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I have long believed that Chicago is at the epicenter of a new Latino theatre revolution… and the last three years have not proven me wrong. In fact, I am not the only one who thinks so. Alexander Perry has been publishing a series of interviews with the scene’s movers and shakers as well as reviews of their most recent efforts for Arte y Vida Chicago.

2009 saw the world premiere of Kristoffer Diaz’s rambunctious wrestling-stereotype-busting extravaganza “The Elaborate Entrance of Chad Deity” co-produced by Victory Gardens Theater and Teatro Vista as well as the latter’s production of Tanya Saracho’s “Our Lady of the Underpass” about the appearance of an image of the Virgen de Guadalupe at the Fullerton Avenue underpass. The Chicago production of “Chad Deity” packed its bags in 2010 and moved to off-Broadway; and last year, its lead actors —Desmin Borges and Usman Ally— appeared in LA’s Geffen Playhouse production of the play. 2009 also saw the production of Tanya Saracho’s adaptation of Sandra Cisneros’ “The House on Mango Street” for Steppenwolf Theatre.

In 2010, Cuba’s Teatro Buendía made its Chicago debut as part of the Goodman Theatre’s 5th Biennial Latino Theatre Festival while the American Theater Company staged Kristoffer Diaz’s freestyle, graffiti-inspired play “Welcome to Arroyo’s” and Teatro Vista and the Urban Theater Company respectively brought to life the Midwest premieres of “In the Heights” co-author Quiara Alegría Hudes’ play “26 Miles” and José Rivea’s “Brainpeople.” 2011 was no less busy: the Goodman Theatre and Teatro Vista joined forces once again for the world premiere of Tanya Saracho’s “El Nogalar” (inspired by Chekhov’s “The Cherry Orchard”; it will receive its West Coast premiere at The Fountain Theatre in Los Angeles on January 28); the Urban Theater Company’s staging of Nilo Cruz’s “Beauty of the Father” and Teatro Vista’s of “Momma Boyz” by Cándido Tirado.

Sandra Delgado and Christina Nieves in a scene of the Goodman Theater/Teatro Vista co-production of Tanya Saracho's "El Nogalar".

This is just the tip of the iceberg. This rough overview does not include the works of such local Latino theatre stalwarts as the Aguijón Theater Company (the city’s oldest Spanish-language theatre company) and Teatro Luna as well as the work of dozens of smaller companies and ensembles, of stand-up comedy acts produced by Mike Oquendo and the work of performance and sketch artists like Dominizuelan and Salsation. There are, in fact, close to 23 small and medium-sized Latino theater companies in our city.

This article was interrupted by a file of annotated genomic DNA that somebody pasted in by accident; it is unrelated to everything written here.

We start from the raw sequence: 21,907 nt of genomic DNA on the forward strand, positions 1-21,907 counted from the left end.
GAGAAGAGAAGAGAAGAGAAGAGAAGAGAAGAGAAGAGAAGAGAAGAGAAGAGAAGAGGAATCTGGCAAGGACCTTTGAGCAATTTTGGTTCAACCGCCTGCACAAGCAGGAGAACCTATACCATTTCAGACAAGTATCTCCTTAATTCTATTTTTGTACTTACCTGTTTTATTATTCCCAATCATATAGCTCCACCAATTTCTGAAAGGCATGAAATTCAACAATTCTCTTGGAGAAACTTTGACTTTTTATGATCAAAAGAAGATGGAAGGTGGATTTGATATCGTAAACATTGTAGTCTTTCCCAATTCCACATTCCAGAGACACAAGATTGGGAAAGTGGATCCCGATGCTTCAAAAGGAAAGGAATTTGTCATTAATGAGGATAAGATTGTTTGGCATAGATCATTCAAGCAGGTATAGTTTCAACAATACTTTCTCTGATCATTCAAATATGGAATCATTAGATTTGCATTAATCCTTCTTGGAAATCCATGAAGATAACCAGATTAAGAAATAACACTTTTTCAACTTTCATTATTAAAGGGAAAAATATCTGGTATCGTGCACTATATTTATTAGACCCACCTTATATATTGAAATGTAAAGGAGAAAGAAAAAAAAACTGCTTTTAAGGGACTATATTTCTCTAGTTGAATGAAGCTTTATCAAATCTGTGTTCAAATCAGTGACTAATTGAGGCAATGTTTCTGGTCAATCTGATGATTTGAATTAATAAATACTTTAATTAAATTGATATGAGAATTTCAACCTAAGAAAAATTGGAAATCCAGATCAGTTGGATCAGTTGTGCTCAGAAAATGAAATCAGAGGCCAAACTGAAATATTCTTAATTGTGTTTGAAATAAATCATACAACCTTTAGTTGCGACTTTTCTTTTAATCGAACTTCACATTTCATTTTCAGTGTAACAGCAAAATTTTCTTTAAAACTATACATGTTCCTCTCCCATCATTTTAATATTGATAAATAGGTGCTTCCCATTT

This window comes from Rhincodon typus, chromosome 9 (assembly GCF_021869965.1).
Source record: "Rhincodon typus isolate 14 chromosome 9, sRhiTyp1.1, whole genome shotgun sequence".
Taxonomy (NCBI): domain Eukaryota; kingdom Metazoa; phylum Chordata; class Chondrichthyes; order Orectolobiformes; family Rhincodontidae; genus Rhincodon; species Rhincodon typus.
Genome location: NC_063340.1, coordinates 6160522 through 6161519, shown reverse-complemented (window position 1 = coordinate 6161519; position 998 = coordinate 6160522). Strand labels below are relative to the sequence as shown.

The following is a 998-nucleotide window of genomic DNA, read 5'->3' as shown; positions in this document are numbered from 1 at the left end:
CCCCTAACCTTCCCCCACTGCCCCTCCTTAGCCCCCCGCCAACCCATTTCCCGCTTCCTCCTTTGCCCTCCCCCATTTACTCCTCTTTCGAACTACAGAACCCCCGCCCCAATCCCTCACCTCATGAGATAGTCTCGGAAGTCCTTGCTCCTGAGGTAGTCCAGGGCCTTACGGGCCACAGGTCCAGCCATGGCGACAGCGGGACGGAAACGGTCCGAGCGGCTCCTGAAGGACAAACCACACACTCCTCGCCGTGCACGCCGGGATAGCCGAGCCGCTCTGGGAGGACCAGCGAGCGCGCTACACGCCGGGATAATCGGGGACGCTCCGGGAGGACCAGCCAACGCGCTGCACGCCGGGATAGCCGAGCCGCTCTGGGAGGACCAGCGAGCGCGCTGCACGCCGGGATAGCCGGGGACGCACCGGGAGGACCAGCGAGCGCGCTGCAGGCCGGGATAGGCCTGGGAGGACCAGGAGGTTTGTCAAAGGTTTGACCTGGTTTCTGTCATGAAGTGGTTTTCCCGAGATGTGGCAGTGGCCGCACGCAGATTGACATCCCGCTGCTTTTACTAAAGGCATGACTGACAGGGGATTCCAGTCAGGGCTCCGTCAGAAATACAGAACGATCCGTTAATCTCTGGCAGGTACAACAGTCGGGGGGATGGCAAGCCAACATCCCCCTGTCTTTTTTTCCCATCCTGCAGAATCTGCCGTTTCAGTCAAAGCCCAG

This year may prove as productive for most of them as the last three years. Already on tap: Albany Park Theater Project’s production of their ensemble-written play about the immigrant experience “Home/Land” (opening January 20); the Goodman Theatre debut of Barcelona-based director Calixto Bieto (who will be directing Tennessee Williams’ “Camino Real,” opening March 3); Berwyn’s 16th Street Theater Production of Tanya Saracho’s new play “Enfrascadas” (opening April 5) and a new collaboration between the Goodman and Teatro Vista (Cándido Tirado’s “Fish Men,” opening April 7). And Victory Gardens Theater will be presenting Luis Alfaro’s “Oedipus El Rey” this summer.

AN ONLINE GATHERING PLACE
This explosion has finally led Tanya to finally launch a project she’s been mulling and talking about for the last seven years: the creation of an alliance of Latino theater artists. Co-founded by Tanya and actor, director and Teatro Vista member Ricardo Gutiérrez, ALTA (the Alliance of Latino Theater Artists)’s mission is to promote, celebrate, and provide resources to Latino artists and their allies: actors, directors, playwrights, choreographers, costume designers, set designers, stage managers, you name it.

ALTA took its first baby steps on December 12 when it presented its newly launched website to over 130 local Latino artists and friends. “70% of the people who came I didn’t know, which is a testament of why it needed to be done,” Tanya told me recently.

As designed by Tony Adams, artistic director of Halcyon Theatre, and conceived by Tanya and Ricardo, ALTA’s website will be an online gathering place for local Latino artists and Latino and non-Latino theater companies (and hopefully national and regional ones as well) to share their expertise, comment on recent trends and even find and post job opportunities regardless of field. Artists and companies can set up their own profiles and link them to their own websites.

ALTA Chicago's website wishes to unite Chicago's growing Latino talent under one digital roof.

Are you shooting an independent film in Chicago and looking for local talent? A commercial or a TV show? Or are you looking for on- or off-stage talent for your play? You may want to check ALTA’s website first. In fact, if you don’t know squat about Chicago’s Latino theater scene, ALTA’s website provides you with a great introduction to the same.

So, what’s happening in your local Latino theater scene? How does it compare to Chicago’s? Share your experiences with me and the good folks of ALTA. I will keep monitoring and writing about this vibrant scene in this blog. I hope to bring you more news soon.

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